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Herbal sleep aids

Updated: Aug 31, 2022

Many people deal with sleep issues every night and for the luck ones, just occasionally. You may toss and turn or just can't turn off your brains so you can finally get some rest. There are several reasons why you may be unable to sleep but stress is a big culprit of keeping people up at night. It could also be something in your life that's throwing off your normal sleep pattern (travel, work, guests, screen-time, etc).

Whatever the reason you're having trouble getting some shut-eye, herbs can be a helpful aid in your search for slumber. Here are several herbs that have helped people for centuries find a better night's sleep.


Catmint or also known as Catnip is a wonderful herb for many reasons but in regards to sleep it helps to calm nerves and it's also a digestive aid which could also be part of the problem. While catmint makes cats crazy - even wild cats like tigers, lions and leopards- it has the opposite effect on humans. The compound responsible for this is called nepetalactone. In humans it has a calming, antispasmodic and mild sedative effect.

Catmint is not known to be habit forming or toxic if used for long periods of time. It has a minty or earthy taste. Try steeping the leaves and blooms in a tea or in herbal infusions. You also might find it helpful to take in tincture or elixir form. (You can find these in our shop if you're interested).


Passionflower is a crazy looking flower, something out of a sci-fi movie. It helps with problems like insomnia, anxiety, ADHD and mild pain relief and easing the symptoms of withdrawal. Passionflower works by increasing levels of a chemical called gamma aminobutyric acid (GABA) in the brain. GABA lowers the activity of some brain cells, making you feel more relaxed.

While passionflower is not as quick to work as modern drugs for anxiety disorders it offers less impairment for daytime use.

It can be taken in herbal infusions, teas, liquid extracts and tinctures.


Taking valerian can reduce the amount of time it takes to fall asleep and improve your sleep quality. The chemical composition of valerian is complex. It includes valeric acid, iridoids, valepotriates, alkaloids, furanofuran lignans and free amino acids such as GABA, tyrosine, arginine and glutamine.

Valerian has a very strong smell and may be unpleasant in tea form. You can find it made into a pill, into a tincture or elixir. Take valerian root about 30 minutes to 2 hours before bed for mild cases of insomnia. Long term use is not advised.

Lemon Balm:

Lemon balm has been used from centuries to reduce stress and anxiety, promote sleep, ease pain and also has some digestive comforting qualities. As many of these herbs it also produces GABA and also contains eugenol which calms muscle spasms.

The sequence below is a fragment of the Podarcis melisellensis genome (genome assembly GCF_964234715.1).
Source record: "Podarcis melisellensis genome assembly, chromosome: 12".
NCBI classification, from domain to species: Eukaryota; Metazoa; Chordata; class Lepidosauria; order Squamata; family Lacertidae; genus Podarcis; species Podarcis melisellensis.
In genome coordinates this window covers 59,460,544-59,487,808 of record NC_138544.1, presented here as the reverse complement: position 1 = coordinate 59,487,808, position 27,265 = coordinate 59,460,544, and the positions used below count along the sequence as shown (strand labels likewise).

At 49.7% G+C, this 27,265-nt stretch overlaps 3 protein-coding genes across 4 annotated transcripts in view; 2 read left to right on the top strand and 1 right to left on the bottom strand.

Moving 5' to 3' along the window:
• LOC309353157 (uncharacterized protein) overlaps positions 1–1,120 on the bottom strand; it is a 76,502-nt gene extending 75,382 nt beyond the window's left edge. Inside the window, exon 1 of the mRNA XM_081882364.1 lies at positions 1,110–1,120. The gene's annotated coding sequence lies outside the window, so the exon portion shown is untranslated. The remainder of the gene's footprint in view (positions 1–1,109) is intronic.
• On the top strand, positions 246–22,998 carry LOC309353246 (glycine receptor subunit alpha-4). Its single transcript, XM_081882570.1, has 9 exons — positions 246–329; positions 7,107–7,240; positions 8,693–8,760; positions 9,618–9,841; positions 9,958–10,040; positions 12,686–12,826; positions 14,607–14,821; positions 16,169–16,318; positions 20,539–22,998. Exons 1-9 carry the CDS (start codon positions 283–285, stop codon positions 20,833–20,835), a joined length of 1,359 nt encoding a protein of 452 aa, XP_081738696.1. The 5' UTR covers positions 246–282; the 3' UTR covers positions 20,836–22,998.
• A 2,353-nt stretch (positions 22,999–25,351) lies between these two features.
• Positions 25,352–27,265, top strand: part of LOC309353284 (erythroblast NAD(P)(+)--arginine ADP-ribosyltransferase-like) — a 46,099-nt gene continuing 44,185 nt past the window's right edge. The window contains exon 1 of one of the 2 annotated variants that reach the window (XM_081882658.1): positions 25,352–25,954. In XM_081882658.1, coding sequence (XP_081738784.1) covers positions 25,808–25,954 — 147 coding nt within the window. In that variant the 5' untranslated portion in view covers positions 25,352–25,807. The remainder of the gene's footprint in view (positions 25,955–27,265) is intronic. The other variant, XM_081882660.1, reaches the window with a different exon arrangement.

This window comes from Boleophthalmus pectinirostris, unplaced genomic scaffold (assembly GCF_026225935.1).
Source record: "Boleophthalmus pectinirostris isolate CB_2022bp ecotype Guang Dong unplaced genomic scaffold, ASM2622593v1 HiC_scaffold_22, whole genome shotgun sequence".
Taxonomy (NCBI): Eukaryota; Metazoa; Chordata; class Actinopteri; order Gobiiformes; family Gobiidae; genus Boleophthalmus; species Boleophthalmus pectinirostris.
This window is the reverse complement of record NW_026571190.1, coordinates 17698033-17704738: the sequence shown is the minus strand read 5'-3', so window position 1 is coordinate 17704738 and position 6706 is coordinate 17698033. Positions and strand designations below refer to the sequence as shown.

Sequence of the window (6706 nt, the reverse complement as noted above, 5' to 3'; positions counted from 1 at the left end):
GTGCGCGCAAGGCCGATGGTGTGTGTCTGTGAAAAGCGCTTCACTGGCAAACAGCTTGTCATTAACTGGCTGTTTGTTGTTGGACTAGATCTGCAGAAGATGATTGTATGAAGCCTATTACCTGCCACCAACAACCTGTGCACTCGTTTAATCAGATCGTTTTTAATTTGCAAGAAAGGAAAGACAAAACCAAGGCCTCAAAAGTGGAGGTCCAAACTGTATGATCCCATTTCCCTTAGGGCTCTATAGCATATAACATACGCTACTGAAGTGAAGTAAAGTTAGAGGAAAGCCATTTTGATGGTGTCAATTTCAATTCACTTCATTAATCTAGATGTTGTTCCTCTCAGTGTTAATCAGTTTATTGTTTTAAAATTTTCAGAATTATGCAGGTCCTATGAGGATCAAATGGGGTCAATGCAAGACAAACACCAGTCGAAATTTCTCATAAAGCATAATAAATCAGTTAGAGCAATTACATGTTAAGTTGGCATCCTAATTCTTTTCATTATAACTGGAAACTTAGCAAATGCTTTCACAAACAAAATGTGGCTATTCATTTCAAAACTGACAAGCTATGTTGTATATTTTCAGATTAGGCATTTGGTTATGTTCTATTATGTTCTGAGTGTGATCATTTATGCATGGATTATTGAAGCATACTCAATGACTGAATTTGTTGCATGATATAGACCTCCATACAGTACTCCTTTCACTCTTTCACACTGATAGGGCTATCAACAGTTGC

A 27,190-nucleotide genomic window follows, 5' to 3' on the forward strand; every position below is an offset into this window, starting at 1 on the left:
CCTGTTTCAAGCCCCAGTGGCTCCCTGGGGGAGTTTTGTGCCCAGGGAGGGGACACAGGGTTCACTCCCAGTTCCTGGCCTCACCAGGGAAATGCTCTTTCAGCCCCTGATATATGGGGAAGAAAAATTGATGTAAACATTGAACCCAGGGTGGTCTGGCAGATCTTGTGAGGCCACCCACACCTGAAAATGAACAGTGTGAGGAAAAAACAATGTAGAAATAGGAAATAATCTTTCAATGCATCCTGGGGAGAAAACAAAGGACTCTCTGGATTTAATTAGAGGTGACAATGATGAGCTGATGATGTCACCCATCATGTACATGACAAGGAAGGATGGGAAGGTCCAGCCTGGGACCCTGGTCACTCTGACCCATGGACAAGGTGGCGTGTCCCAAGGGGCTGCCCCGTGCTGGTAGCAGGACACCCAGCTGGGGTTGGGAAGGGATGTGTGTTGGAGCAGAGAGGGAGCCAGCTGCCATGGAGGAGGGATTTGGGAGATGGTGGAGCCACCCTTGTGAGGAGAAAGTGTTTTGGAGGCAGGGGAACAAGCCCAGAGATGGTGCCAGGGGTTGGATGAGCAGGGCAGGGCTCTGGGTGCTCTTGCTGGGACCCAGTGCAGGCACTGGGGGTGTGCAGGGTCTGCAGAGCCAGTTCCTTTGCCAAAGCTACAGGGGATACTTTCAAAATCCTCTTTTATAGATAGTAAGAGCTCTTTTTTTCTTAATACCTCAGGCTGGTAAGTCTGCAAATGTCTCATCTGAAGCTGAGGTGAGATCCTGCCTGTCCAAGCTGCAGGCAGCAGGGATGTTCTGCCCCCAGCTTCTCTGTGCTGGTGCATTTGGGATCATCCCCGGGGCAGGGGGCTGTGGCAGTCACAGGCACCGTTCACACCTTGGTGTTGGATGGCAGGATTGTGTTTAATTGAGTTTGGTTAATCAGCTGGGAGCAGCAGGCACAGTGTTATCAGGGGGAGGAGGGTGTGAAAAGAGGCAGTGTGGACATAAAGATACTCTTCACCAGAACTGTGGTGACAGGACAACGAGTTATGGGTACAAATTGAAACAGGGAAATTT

Lemon balm is a type of mint. It is not known to be habit forming or toxic if used for long periods of time. Try steeping the leaves in a tea, an herbal infusion or also use in tincture or elixir form.


Chamomile is often used to reduce inflammation throughout the body as well as help with anxiety and insomnia. It contains an antioxidant called apigenin, which as it binds to receptors in the brain which may help aid in sleep.

Chamomile tea is generally safe and has not been known to cause toxicity. Avoid if you are allergic to plants from the Compositae (Daisy or Ragweed) family.


Not only do hops enhance GABA in the brain it may also lower body temperature. Thermal regulation is an important part of our circadian rhythm. Finding a comfortable sleep temperature will help you stay asleep. Hops does this in a gentle way. You may also want to regulate this with the blankets you choose.

Hops flowers are used by beer brewers for taste and preservative qualities. I will say that just because beer has been brewed with hops doesn't mean it will help you sleep. The alcohol in the beer actually inhibits your natural sleep flow. Possibly having a nonalcoholic beer might help but I would instead suggest a tincture or tea.


Lavender is also a member of the mint family. It might be the most well known herb for its calming properties. It aids in calming stress and anxiety as well as reducing blood pressure, heart rate and respiration rate and over-all restlessness. Lavender also interacts with GABA in the brain for that calming effect.

For sleep help I suggest taking some lavender tea before bed. Aromatherapy or essential oils should be used with caution. Lavender oil can have an estrogen type effect. I actually discourage the use of oils. A lavender pillow or sachet might have just as much beneficial aromatic qualities.

Some other sleep help ideas:

  • Reduce stress. Sometimes this is unavoidable but really this is going to help your overall health not just your sleep.

  • Winding down before bed without a screen. At least for the last 2 hours.

  • Eating earlier so digestion isn't happening during sleep. (and not eating spicy food)

  • Meditation or restorative yoga. Even 5-10 minutes can be helpful.

  • Exercising 30 minutes a day, doing something you like. Get the restlessness out.

  • Blackout curtains to block out light which suppresses the production of melatonin.

  • Temperature control between 60-72 degrees. Being cooler helps you stay asleep.

  • No caffeine (sugar or chocolate) after 5:00. Adrenal fatigue is a huge problem for many people.

With the use of any herb it's recommended you consult with your medical provider before use. Herbs may not be safe for children or pregnant/lactating women. It also may interfere with prescription medications.

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